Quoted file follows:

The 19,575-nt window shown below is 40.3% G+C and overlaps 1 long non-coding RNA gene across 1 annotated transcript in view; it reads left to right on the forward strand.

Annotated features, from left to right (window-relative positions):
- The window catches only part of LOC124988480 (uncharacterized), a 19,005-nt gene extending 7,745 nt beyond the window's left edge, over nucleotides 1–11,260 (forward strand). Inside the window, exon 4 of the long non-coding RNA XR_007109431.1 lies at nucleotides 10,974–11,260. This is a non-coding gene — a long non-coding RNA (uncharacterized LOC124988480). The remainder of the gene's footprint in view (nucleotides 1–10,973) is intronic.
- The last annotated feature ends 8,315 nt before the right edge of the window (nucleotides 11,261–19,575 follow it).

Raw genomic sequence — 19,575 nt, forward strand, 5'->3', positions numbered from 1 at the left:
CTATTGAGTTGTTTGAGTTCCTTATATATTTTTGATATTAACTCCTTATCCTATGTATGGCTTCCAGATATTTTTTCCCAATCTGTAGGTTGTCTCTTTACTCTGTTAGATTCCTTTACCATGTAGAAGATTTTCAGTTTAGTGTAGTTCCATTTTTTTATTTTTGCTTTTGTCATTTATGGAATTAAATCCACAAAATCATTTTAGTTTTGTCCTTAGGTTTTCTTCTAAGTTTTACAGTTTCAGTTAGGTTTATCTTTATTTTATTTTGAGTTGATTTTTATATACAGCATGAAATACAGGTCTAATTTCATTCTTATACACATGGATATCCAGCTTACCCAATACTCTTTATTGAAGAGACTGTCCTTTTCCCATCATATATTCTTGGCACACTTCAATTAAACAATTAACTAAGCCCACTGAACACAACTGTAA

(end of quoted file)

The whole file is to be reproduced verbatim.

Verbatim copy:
The 19,575-nt window shown below is 40.3% G+C and overlaps 1 long non-coding RNA gene across 1 annotated transcript in view; it reads left to right on the forward strand.

Annotated features, from left to right (window-relative positions):
- The window catches only part of LOC124988480 (uncharacterized), a 19,005-nt gene extending 7,745 nt beyond the window's left edge, over nucleotides 1–11,260 (forward strand). Inside the window, exon 4 of the long non-coding RNA XR_007109431.1 lies at nucleotides 10,974–11,260. This is a non-coding gene — a long non-coding RNA (uncharacterized LOC124988480). The remainder of the gene's footprint in view (nucleotides 1–10,973) is intronic.
- The last annotated feature ends 8,315 nt before the right edge of the window (nucleotides 11,261–19,575 follow it).

Raw genomic sequence — 19,575 nt, forward strand, 5'->3', positions numbered from 1 at the left:
CTATTGAGTTGTTTGAGTTCCTTATATATTTTTGATATTAACTCCTTATCCTATGTATGGCTTCCAGATATTTTTTCCCAATCTGTAGGTTGTCTCTTTACTCTGTTAGATTCCTTTACCATGTAGAAGATTTTCAGTTTAGTGTAGTTCCATTTTTTTATTTTTGCTTTTGTCATTTATGGAATTAAATCCACAAAATCATTTTAGTTTTGTCCTTAGGTTTTCTTCTAAGTTTTACAGTTTCAGTTAGGTTTATCTTTATTTTATTTTGAGTTGATTTTTATATACAGCATGAAATACAGGTCTAATTTCATTCTTATACACATGGATATCCAGCTTACCCAATACTCTTTATTGAAGAGACTGTCCTTTTCCCATCATATATTCTTGGCACACTTCAATTAAACAATTAACTAAGCCCACTGAACACAACTGTAA